MD and GT initiated the concept, developed the protocol, and was involved in data transcription, coding, and the manuscript’s write-up. MD and ZB were involved in study design and data analysis. MD implemented and supervised the fieldwork. All authors critically reviewed the analysed data, read, agreed, and approved the last version of the manuscript and are personally responsible for the author’s contributions and ensure that questions are linked to any part of the work’s accuracy or truthfulness.

Corresponding author

Correspondence to Mulugeta Dile Worke.

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Ethics approval and consent to participate

This study finding is part of an exploratory sequential mixed method. Ethical approval was received from the Institutional Review Committee (IRC) of Debre Tabor University (Ref No-RP/366/10). Bahir Dar city’s tourism and culture offices and Zonal health officials were informed about the study’s aims by a letter written from Debre Tabor University. All methods were carried out following relevant guidelines and regulations. The World Health Organization’s ethical and safety recommendations for exploring sensitive topics were observed [98]. Each research participant signed an informed written consent form. Written permission was approved to record the conversation. To uphold the seclusion, anonymity, and confidentiality of data, the team explained to each of the respondents that their identity and the evidence they would provide would be secret. It was further clarified to the participants that only the researchers directly involved with this study would access it. Confidentiality was maintained after the data was collected by de-identifying the field notes, transcripts, audio recordings, and subsequent publications. In this article, the researcher used generic terms such as ‘study participants’ and ‘female workers’ instead of their names. The study participants had the right to terminate the interview/withdraw her from the subject field at any time. In each interview and focus group, privacy and confidentiality were ensured. Moreover, by conducting FGDs and IDIs away from their work, participants were assured. So that they freely discussed the issues without fear of such conversations being monitored by their supervisors.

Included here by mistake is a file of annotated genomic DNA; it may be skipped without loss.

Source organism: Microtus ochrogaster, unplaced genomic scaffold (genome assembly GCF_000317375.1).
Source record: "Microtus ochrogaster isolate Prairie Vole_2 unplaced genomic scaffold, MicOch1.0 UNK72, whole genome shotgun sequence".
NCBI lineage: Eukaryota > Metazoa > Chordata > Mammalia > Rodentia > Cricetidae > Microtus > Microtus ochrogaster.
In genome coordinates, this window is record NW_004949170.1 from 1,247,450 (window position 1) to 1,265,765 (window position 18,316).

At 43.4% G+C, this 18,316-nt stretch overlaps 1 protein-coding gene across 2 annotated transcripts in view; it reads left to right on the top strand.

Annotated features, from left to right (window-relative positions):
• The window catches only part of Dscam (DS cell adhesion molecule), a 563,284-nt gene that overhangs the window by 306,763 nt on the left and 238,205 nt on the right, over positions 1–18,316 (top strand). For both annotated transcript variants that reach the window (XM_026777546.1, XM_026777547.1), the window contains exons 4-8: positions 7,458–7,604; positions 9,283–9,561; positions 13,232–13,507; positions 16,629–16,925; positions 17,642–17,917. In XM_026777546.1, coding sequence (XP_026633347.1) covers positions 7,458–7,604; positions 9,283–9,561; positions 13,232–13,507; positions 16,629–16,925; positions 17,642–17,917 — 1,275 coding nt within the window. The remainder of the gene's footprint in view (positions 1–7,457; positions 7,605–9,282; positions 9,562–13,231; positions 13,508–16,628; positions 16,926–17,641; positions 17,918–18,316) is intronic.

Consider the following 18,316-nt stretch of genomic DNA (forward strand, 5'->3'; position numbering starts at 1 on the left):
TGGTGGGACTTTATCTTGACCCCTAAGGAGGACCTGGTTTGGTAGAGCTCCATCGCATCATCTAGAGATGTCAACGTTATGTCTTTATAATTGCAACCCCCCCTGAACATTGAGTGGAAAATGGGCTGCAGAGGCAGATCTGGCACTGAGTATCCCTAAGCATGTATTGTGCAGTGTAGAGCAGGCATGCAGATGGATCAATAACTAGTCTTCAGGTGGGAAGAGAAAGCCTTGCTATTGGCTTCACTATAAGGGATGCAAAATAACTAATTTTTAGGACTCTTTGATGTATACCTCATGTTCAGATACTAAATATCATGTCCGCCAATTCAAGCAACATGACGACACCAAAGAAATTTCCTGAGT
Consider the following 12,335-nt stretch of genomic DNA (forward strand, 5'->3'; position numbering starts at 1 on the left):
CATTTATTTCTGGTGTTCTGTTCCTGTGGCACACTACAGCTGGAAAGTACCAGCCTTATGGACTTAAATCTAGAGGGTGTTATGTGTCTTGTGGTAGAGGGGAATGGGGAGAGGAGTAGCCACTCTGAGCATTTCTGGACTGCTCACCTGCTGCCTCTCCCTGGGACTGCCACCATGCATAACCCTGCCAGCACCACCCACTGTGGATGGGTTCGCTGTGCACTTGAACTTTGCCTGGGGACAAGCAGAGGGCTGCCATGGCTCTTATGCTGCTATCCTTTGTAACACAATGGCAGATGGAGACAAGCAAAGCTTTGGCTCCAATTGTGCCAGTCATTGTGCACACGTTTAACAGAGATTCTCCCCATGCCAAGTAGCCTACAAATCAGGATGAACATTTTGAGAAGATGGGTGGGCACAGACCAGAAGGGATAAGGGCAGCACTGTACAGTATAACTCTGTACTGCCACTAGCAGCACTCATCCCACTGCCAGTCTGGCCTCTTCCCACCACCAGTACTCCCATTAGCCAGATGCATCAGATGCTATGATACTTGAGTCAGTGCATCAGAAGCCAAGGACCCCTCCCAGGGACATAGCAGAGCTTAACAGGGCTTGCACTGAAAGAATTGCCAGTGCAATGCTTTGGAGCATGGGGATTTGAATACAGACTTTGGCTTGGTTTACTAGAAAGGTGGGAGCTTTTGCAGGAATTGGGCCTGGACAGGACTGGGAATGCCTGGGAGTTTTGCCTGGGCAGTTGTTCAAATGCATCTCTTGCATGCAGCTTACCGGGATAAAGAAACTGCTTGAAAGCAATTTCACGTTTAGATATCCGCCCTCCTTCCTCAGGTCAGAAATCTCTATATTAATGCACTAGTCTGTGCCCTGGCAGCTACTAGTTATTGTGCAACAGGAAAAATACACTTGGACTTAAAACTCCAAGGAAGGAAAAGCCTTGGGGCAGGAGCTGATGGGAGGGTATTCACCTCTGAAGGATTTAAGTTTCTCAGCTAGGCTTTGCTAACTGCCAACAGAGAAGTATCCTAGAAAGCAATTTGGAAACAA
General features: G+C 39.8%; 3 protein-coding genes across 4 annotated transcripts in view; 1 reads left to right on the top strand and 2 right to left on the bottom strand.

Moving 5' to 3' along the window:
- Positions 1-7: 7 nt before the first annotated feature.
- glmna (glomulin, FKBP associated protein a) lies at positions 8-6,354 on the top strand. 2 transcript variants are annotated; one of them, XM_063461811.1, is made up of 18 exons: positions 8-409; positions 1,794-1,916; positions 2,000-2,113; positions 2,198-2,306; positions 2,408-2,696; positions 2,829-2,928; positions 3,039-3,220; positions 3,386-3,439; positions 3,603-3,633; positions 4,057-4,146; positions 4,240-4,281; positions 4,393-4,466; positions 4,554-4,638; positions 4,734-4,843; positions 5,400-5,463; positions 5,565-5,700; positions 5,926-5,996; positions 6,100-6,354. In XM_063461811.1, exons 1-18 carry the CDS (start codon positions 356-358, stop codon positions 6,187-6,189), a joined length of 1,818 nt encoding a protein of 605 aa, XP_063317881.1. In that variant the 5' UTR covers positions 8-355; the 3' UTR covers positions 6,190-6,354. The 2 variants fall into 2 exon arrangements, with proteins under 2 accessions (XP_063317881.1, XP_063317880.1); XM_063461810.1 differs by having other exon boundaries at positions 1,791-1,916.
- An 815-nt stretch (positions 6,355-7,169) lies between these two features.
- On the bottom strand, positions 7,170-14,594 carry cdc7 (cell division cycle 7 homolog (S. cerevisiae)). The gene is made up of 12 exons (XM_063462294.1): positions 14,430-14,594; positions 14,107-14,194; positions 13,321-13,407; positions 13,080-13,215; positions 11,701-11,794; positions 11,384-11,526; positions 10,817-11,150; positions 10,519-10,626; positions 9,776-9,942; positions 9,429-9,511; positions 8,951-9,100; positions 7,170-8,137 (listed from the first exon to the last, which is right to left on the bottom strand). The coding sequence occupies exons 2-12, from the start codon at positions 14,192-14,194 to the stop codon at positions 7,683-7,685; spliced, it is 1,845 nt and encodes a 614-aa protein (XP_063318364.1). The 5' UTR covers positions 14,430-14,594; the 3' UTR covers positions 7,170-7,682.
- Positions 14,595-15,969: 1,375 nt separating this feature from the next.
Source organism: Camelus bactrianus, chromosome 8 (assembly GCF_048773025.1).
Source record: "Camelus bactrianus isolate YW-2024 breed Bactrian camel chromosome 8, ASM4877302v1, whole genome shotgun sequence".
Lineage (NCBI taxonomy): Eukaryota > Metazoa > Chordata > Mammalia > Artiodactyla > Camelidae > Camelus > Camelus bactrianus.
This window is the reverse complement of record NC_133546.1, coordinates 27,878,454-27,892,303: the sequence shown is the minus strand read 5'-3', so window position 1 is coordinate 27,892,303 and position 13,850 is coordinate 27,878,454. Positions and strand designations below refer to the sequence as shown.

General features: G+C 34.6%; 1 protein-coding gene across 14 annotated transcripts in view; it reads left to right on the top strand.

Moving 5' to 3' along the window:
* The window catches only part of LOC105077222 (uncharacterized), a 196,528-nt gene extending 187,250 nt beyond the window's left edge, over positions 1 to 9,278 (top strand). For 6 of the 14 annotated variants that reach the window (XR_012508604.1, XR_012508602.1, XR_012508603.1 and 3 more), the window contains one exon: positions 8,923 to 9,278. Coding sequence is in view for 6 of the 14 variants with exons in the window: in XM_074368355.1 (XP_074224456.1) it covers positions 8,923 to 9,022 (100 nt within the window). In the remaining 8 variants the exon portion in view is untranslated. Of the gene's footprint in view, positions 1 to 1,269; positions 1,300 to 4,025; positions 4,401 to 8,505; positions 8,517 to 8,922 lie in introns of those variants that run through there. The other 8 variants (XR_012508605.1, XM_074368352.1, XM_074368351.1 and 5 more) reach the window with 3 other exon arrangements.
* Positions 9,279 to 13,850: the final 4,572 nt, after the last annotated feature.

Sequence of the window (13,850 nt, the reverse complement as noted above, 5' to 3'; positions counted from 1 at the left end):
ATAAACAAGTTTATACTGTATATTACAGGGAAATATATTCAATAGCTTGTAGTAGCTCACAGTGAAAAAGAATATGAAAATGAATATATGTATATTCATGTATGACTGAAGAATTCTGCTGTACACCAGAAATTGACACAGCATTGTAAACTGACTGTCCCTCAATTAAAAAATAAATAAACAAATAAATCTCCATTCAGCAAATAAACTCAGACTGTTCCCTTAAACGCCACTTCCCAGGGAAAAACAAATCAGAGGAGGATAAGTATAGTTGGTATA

Consent for publication

Not applicable.

Competing interests

The authors declared no potential conflicts of interest concerning the research, authorship, and publication of this article.

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Supplementary Information

Additional file 1.

Focus Group Guide for women hospitality workplace workers

Additional file 2.

In-depth interview guide for women hospitality workplace workers

Additional file 3.

In-depth interview guide for hospitality workplace managers

Additional file 4.

In-depth interview guide for hospitality workplace customers

Additional file 5.

In-depth interview guide for hospitality workplace cashiers

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Worke, M.D., Koricha, Z.B. & Debelew, G.T. Perception and experiences of sexual harassment among women working in hospitality workplaces of Bahir Dar city, Northwest Ethiopia: a qualitative study. BMC Public Health 21, 1119 (2021).

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  • Transactional sex
  • Factors
  • Effects
  • Hospitality
  • Ethiopia